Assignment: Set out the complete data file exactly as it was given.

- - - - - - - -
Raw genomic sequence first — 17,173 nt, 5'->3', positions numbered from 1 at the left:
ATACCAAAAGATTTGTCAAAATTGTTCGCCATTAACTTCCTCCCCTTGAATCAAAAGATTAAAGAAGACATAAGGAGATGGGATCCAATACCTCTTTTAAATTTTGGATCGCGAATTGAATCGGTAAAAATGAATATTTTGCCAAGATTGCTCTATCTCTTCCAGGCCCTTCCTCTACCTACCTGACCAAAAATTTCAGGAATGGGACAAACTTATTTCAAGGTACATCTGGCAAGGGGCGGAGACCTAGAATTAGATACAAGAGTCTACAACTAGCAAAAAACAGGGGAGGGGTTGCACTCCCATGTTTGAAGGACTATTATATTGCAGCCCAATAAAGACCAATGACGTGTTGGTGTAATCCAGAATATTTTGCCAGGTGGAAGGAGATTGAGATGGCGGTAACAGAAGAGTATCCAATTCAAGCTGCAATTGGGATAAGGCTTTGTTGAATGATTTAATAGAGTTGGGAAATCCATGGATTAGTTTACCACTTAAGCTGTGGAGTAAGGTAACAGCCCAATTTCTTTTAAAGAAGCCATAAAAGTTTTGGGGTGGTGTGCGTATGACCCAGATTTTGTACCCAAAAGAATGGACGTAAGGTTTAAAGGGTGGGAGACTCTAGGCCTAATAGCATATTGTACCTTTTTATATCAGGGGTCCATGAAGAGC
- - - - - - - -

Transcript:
Raw genomic sequence first — 17,173 nt, 5'->3', positions numbered from 1 at the left:
ATACCAAAAGATTTGTCAAAATTGTTCGCCATTAACTTCCTCCCCTTGAATCAAAAGATTAAAGAAGACATAAGGAGATGGGATCCAATACCTCTTTTAAATTTTGGATCGCGAATTGAATCGGTAAAAATGAATATTTTGCCAAGATTGCTCTATCTCTTCCAGGCCCTTCCTCTACCTACCTGACCAAAAATTTCAGGAATGGGACAAACTTATTTCAAGGTACATCTGGCAAGGGGCGGAGACCTAGAATTAGATACAAGAGTCTACAACTAGCAAAAAACAGGGGAGGGGTTGCACTCCCATGTTTGAAGGACTATTATATTGCAGCCCAATAAAGACCAATGACGTGTTGGTGTAATCCAGAATATTTTGCCAGGTGGAAGGAGATTGAGATGGCGGTAACAGAAGAGTATCCAATTCAAGCTGCAATTGGGATAAGGCTTTGTTGAATGATTTAATAGAGTTGGGAAATCCATGGATTAGTTTACCACTTAAGCTGTGGAGTAAGGTAACAGCCCAATTTCTTTTAAAGAAGCCATAAAAGTTTTGGGGTGGTGTGCGTATGACCCAGATTTTGTACCCAAAAGAATGGACGTAAGGTTTAAAGGGTGGGAGACTCTAGGCCTAATAGCATATTGTACCTTTTTATATCAGGGGTCCATGAAGAGC